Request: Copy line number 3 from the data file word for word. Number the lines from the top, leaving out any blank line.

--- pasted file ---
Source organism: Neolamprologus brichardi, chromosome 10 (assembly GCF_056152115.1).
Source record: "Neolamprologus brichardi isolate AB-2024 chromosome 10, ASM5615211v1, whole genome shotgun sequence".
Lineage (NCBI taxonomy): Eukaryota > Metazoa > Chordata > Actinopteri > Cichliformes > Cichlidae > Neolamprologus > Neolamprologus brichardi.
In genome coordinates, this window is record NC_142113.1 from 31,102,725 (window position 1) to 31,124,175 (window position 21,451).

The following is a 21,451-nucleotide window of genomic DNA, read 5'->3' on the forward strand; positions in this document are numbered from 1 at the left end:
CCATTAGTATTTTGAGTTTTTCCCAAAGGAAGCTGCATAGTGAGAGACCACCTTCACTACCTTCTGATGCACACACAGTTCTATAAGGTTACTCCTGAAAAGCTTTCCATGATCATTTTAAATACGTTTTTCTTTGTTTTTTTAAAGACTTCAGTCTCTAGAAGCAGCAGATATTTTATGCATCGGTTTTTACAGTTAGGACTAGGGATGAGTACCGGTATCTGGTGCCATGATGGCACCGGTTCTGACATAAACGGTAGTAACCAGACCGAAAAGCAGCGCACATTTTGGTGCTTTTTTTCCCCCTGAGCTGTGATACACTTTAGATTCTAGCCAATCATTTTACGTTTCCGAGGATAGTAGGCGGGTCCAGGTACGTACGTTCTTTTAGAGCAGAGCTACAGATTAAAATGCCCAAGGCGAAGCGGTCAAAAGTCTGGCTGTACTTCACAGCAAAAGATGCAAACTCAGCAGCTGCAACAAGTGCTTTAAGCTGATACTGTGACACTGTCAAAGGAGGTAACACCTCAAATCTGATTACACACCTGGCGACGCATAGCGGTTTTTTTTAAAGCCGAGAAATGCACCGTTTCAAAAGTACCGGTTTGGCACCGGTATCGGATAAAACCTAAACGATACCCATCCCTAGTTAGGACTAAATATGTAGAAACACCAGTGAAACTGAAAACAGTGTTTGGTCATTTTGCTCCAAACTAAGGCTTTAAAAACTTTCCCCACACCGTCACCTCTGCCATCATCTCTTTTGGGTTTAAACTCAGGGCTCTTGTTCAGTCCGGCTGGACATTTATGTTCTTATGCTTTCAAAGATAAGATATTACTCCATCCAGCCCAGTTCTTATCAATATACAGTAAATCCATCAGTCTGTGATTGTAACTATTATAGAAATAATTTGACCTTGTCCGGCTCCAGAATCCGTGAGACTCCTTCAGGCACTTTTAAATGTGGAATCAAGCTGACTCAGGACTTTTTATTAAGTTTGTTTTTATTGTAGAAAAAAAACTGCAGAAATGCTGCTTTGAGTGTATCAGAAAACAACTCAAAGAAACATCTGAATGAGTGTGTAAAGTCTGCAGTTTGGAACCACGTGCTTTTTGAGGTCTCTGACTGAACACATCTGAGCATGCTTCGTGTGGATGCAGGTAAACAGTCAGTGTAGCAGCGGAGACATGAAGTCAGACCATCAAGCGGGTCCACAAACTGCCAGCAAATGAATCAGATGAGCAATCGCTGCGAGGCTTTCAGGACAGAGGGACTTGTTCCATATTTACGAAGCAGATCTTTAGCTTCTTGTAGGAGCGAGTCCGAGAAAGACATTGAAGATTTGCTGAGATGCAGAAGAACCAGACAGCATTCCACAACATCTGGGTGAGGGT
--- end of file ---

Lineage (NCBI taxonomy): Eukaryota > Metazoa > Chordata > Actinopteri > Cichliformes > Cichlidae > Neolamprologus > Neolamprologus brichardi.